Poor wage growth behind housing slowdown, says Halifax
The Halifax is blaming poor growth in wages for a continuing slowdown in house prices. The lender said that prices in 2014 rose by 7.8% - well down from the peak in July, when prices went up by 10.2% compared with a year earlier. In the three months to December, the cost of a home went up by just 0.3% - marking five months of declining quarterly inflation. It said that slow growth in real-terms wages was one of the main reasons. Martin Ellis, the Halifax's chief economist, highlighted "earnings growth that has been consistently below consumer price inflation until very recently". Average weekly earnings overtook inflation in September 2014, for the first time in five years. Figures published in December showed average weekly earnings - excluding bonuses - rising by 1.6% a year. Inflation, as measured by the Consumer Prices Index (CPI), is currently running at just 1%.
First-time home buyers in Britain must save for 'more than a decade'
Aspiring first-time buyers in some parts of the country will have to save up for more than a decade to raise a big enough deposit to afford a home, with single people and those who have started a family facing the longest path to home ownership, according to research from the housing charity Shelter.
Rising house prices, low-earnings growth and the high cost of living mean that a childless couple in their 20s living in England would need to save up for more than six-and-a-half years to build up the 20% deposit typically put down by those stepping on to the housing ladder. Even though wages are generally higher in London and the south-east, so too are rents and other living costs, meaning that in these parts of the country it takes even longer to build a deposit. In London, Shelter said it would take a couple with a household income of £53,384 13.5 years to build a deposit. It would also take longer than 10 years for an average-earning couple in Brighton, Windsor and Maidenhead, Oxfordshire, Surrey and Devon. Those who have started a family before trying to buy face a longer struggle if one earner goes back to work part-time. Across England, Shelter said it would take a couple with one child 12 years to build a 20% deposit, and in more than 70% of unitary authorities it would take them more than a decade. Those living in London needed almost 26 years' of saving before they had accrued enough.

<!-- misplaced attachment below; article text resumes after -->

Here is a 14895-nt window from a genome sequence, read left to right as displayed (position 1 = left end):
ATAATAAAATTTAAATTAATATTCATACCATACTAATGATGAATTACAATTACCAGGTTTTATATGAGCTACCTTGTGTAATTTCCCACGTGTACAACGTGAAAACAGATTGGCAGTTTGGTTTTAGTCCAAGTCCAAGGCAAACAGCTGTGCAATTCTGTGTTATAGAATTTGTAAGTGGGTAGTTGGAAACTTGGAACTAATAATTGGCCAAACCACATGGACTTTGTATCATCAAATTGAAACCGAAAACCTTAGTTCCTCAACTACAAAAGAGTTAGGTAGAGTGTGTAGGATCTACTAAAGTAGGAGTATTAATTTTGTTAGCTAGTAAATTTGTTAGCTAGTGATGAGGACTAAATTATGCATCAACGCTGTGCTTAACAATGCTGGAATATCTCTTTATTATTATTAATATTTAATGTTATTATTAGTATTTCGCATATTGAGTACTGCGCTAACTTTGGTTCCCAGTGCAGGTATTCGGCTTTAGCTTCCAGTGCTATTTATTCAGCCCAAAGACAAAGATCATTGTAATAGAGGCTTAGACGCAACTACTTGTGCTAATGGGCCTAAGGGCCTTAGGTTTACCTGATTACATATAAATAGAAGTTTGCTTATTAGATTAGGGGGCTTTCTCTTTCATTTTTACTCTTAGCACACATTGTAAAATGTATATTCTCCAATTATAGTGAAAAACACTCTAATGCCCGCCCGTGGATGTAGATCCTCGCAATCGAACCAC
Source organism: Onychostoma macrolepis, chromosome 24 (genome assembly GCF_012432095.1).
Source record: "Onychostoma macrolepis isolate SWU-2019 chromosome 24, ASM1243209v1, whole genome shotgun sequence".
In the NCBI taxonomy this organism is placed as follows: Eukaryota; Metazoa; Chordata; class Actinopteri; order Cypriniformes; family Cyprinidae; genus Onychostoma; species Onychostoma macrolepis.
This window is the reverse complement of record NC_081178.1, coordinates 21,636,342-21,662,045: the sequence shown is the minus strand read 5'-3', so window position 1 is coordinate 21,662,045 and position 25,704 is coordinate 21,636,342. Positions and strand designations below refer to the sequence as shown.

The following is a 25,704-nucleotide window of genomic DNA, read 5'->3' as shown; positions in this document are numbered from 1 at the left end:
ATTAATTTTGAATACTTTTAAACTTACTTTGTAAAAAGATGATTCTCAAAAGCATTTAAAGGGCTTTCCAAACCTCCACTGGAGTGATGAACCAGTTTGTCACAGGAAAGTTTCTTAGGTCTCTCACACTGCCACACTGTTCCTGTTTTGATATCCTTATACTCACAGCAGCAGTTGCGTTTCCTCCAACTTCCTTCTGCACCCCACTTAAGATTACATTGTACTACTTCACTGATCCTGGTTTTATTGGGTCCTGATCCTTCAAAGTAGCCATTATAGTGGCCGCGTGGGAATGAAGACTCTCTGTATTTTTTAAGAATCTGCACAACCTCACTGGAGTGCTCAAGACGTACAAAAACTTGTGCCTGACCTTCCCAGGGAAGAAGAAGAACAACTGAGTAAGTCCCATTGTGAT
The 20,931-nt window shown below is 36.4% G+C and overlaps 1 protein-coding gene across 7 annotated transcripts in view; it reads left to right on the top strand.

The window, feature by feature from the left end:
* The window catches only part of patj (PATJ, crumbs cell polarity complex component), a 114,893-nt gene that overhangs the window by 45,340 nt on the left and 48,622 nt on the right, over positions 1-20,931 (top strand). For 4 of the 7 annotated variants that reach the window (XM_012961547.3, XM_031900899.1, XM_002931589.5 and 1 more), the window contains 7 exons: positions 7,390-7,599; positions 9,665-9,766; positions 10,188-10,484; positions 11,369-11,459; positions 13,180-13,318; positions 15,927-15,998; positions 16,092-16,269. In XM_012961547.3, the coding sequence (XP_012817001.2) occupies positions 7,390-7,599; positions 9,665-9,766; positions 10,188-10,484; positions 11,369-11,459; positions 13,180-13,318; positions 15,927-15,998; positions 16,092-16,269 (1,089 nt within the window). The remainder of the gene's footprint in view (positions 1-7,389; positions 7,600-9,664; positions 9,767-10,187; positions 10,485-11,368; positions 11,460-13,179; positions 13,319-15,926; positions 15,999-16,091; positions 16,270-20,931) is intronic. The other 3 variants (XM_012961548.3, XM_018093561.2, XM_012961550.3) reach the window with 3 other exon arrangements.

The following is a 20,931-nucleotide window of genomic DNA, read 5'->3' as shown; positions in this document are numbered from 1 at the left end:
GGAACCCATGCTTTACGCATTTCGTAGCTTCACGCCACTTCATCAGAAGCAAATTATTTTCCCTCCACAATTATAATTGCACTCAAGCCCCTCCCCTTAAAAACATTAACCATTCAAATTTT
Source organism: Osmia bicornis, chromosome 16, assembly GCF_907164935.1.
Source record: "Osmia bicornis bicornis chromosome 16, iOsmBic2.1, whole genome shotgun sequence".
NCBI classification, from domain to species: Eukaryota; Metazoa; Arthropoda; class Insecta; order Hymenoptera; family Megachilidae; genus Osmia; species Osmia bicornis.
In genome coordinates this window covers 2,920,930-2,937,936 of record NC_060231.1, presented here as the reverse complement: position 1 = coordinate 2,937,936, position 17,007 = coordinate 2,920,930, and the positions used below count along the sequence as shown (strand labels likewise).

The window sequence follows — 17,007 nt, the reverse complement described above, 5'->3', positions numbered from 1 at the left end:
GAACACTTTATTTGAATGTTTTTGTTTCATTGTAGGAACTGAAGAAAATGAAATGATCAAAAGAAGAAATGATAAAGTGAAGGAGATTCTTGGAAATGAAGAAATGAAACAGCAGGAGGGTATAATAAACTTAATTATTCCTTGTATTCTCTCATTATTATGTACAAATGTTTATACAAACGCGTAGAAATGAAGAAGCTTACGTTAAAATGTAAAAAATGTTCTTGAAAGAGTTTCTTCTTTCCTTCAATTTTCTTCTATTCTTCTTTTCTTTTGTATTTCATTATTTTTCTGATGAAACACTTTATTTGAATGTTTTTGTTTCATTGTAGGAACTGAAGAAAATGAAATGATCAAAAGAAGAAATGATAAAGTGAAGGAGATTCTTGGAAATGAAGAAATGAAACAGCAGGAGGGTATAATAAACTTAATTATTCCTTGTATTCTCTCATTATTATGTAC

Single people faced an even bigger struggle, typically needing to save up for more than 13 years across England as a whole, and just over 29 years in London.
Gross lending remains steady in December
The Council of Mortgage Lenders estimates that gross mortgage lending reached £16.5 billion in December. This remained unchanged month-on-month compared to November but down 1% compared to December 2013. This means the gross lending estimate for the fourth quarter of 2014 is £51.6 billion, down 8% on quarter three but up 1% on the fourth quarter of 2013. Overall, for 2014 the gross lending estimate is £205.6 billion, up 17% on 2013's £176 billion gross lending figure. Commenting on market conditions, CML chief economist Bob Pannell observes: "Housing market activity has been cooling and house price growth slowing in recent months, but 2014 was still the strongest year for mortgage lending since 2008. First-time buyers were a key driver, helped by government initiatives such as Help to Buy. As a result, the number of first-time buyers topped the 300,000 mark. While a far cry from the half million that we might regard as 'normal', this was the highest number of first-time buyers since 2007. Although lending remained muted in December, the previous monthly pace of decline in approvals appeared to moderate. So, alongside the big picture of a softer market we are beginning to detect signs that underlying market conditions may be stabilising."
Barratt sales spike defies industry fears on cooling homes market
Barratt has reported a 17% spike in forward sales going into 2015, touting resilient housing demand and apparently defying heightened industry fears about a cooling UK market. Britain's biggest home builder, which joined the FTSE 100 last month, said in a trading update that it completed 6,971 new homes in the six months to December 31, up 12.5% on the same period the previous year. Total forward sales had risen 17.1%, to £1.68bn. Barratt said demand 'has remained robust' across all of its regions, and that it plans to open 90 new sites in the next six months, generating the highest average number of developments since 2008.